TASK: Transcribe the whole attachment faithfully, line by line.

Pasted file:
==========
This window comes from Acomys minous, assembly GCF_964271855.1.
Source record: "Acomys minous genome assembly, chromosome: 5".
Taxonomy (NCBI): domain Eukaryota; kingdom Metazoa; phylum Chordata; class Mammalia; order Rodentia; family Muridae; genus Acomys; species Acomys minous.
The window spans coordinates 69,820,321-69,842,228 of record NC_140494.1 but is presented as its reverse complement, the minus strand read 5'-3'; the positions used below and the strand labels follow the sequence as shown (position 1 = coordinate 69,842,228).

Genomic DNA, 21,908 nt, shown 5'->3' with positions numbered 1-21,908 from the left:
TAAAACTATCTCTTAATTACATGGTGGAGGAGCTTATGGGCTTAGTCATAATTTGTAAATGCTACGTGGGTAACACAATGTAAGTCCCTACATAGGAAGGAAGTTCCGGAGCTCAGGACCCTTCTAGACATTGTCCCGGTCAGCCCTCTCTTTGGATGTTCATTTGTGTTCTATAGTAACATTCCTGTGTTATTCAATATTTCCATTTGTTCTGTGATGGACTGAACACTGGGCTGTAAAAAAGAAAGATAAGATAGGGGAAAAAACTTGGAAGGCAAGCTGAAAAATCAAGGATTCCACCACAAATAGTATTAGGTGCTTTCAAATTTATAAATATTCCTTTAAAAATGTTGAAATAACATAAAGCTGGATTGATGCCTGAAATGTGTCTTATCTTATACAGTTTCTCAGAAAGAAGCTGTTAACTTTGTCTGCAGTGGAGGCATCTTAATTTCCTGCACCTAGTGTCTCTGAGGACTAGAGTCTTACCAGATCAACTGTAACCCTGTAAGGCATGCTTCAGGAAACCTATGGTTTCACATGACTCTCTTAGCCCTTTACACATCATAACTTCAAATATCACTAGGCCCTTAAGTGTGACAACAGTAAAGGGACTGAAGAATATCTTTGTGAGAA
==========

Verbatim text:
This window comes from Acomys minous, assembly GCF_964271855.1.
Source record: "Acomys minous genome assembly, chromosome: 5".
Taxonomy (NCBI): domain Eukaryota; kingdom Metazoa; phylum Chordata; class Mammalia; order Rodentia; family Muridae; genus Acomys; species Acomys minous.
The window spans coordinates 69,820,321-69,842,228 of record NC_140494.1 but is presented as its reverse complement, the minus strand read 5'-3'; the positions used below and the strand labels follow the sequence as shown (position 1 = coordinate 69,842,228).

Genomic DNA, 21,908 nt, shown 5'->3' with positions numbered 1-21,908 from the left:
TAAAACTATCTCTTAATTACATGGTGGAGGAGCTTATGGGCTTAGTCATAATTTGTAAATGCTACGTGGGTAACACAATGTAAGTCCCTACATAGGAAGGAAGTTCCGGAGCTCAGGACCCTTCTAGACATTGTCCCGGTCAGCCCTCTCTTTGGATGTTCATTTGTGTTCTATAGTAACATTCCTGTGTTATTCAATATTTCCATTTGTTCTGTGATGGACTGAACACTGGGCTGTAAAAAAGAAAGATAAGATAGGGGAAAAAACTTGGAAGGCAAGCTGAAAAATCAAGGATTCCACCACAAATAGTATTAGGTGCTTTCAAATTTATAAATATTCCTTTAAAAATGTTGAAATAACATAAAGCTGGATTGATGCCTGAAATGTGTCTTATCTTATACAGTTTCTCAGAAAGAAGCTGTTAACTTTGTCTGCAGTGGAGGCATCTTAATTTCCTGCACCTAGTGTCTCTGAGGACTAGAGTCTTACCAGATCAACTGTAACCCTGTAAGGCATGCTTCAGGAAACCTATGGTTTCACATGACTCTCTTAGCCCTTTACACATCATAACTTCAAATATCACTAGGCCCTTAAGTGTGACAACAGTAAAGGGACTGAAGAATATCTTTGTGAGAA